Special reference was made to the Tribal gaming community as “one of the most strictly regulated industries in America” highlighting that there are over “4000 gaming regulators with budgets exceeding $1.3bn that oversee the gaming industry.”

Slane went on to use Nevada as a case study, indicating that sports leagues and regulators can work with operators to protect the integrity of sports and betting while curbing unregulated and illegal gambling.

Throughout her testimony, Slane spoke about cracking down on illegal gambling —which has been rampant across the US— by “bringing betting activity into a legal market, under state and tribal regulatory oversight,” there will be an increase in “transparency, game integrity and consumer protections, while supporting jobs and generating tax revenues.”

“Just as Congress has refrained from regulating lotteries, slot machines, table games, and other gambling products, it should leave sports betting oversight to the states and tribes that are closest to the market,” continued Slane. “With such robust and rigorous regulatory oversight at both the state and federal levels, there is no need to overcomplicate or interfere with a system that is already working.”

In her testimony, Slane also stated that illegal betting operators usually benefit from lower overheads or tax and regulatory compliance outlays. This gives them a competitive advantage – allowing for higher profit margins, while also offering consumers better-paying odds.

Slane added: “If our shared goal is to stamp out illegal sports betting operators, it is imperative that policymakers recognize these dynamics and establish policies that allow legal, regulated sportsbooks to present a compelling alternative to consumers.”

This view was echoed by Harris from the NVGC, warning against a federal regulation for sports betting.

“I don’t think that right now is the time for any kind of federal engagement with regard to gambling,” said Chairwoman Harris. “States do a great job in every area including sports betting and we’ve just begun to see the roll out in other states. Nevada has a comprehensive regulatory structure that has been refined over decades, and we have a lot of integrity in our process.”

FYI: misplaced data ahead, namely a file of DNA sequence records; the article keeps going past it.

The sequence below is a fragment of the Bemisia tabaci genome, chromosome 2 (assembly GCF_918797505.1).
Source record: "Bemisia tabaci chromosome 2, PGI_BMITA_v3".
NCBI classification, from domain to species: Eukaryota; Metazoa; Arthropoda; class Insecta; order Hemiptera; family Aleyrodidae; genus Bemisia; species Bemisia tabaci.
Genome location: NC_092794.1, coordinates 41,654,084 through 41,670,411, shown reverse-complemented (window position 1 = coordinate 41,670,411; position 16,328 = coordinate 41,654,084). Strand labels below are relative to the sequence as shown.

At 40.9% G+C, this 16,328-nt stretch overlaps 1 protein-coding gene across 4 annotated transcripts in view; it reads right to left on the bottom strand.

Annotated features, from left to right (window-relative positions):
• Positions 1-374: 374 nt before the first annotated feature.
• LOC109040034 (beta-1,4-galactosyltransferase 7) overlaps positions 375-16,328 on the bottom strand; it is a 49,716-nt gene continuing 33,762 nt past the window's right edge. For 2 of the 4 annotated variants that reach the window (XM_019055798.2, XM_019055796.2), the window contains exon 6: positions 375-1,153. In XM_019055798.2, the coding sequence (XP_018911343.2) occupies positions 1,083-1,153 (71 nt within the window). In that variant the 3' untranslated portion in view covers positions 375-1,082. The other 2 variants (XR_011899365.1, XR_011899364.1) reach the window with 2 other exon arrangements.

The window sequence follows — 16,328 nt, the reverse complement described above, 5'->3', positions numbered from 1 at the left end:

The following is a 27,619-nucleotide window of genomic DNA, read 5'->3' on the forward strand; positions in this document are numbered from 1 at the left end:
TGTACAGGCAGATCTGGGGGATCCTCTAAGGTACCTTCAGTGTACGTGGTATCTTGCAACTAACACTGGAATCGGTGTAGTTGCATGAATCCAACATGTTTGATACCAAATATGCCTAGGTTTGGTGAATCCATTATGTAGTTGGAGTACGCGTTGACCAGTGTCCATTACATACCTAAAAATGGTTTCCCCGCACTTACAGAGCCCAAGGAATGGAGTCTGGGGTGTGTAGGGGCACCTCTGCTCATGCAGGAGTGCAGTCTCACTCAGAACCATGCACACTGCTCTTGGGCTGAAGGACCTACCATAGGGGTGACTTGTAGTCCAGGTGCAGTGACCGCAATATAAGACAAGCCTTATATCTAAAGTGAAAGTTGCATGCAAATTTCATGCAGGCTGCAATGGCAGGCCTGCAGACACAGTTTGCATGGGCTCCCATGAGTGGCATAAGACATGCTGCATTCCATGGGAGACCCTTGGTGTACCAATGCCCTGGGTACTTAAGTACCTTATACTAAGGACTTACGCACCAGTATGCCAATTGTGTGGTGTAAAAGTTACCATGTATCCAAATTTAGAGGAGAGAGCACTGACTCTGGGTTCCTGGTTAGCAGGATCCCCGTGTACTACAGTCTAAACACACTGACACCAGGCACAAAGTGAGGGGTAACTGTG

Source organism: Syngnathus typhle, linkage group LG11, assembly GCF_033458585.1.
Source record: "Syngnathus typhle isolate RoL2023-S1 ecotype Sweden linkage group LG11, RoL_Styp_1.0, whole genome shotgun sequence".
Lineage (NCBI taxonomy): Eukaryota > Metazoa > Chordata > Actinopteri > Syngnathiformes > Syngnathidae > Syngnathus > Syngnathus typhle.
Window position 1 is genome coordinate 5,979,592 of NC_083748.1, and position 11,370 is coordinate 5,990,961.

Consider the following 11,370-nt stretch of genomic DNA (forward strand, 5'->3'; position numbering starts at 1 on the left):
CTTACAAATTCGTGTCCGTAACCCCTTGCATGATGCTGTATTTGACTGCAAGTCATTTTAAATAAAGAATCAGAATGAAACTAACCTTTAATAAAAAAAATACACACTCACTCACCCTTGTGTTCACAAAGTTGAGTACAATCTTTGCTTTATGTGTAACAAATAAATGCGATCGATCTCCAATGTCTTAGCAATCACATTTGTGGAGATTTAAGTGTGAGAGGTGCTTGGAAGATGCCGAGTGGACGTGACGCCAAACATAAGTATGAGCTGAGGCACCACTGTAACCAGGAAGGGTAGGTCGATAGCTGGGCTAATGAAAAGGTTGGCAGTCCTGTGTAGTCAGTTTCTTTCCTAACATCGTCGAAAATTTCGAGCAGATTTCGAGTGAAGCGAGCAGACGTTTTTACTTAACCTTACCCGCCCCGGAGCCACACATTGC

On the topic of sports integrity, Harris referenced some of the biggest scandals in sports history and highlighted that match-fixing is most likely to occur in markets “where there is no regulatory responsibility, where monitoring and betting patterns is of no concern, and where line movements may not matter.”

Harris also stated: “It is imperative that jurisdictions embarking on legalized sports betting understand the impact tax rates and fee structures have both on a legalized regulated sports betting market and the illegal sports betting market.

“To foster a robust and healthy legal sports betting market, state tax structures must be reasonable.”

This can already be seen in states like Pennsylvania, where it costs $10m in order to apply for a sports betting license. As it stands, only three establishments have submitted applications.

Harris also touched on the topics of geofencing, real-time data sharing, using official data sources and the prospect of sports leagues attempting to monetize sports betting.

It is now up to Congress to deliberate and decide where to go from here when it comes to the regulation of sports betting across the US. With so many contrasting opinions and a myriad of different aspects to be considered, it’s quite clear that this is something that’s very much up in the air.

The entire hearing was streamed on YouTube and can be viewed below.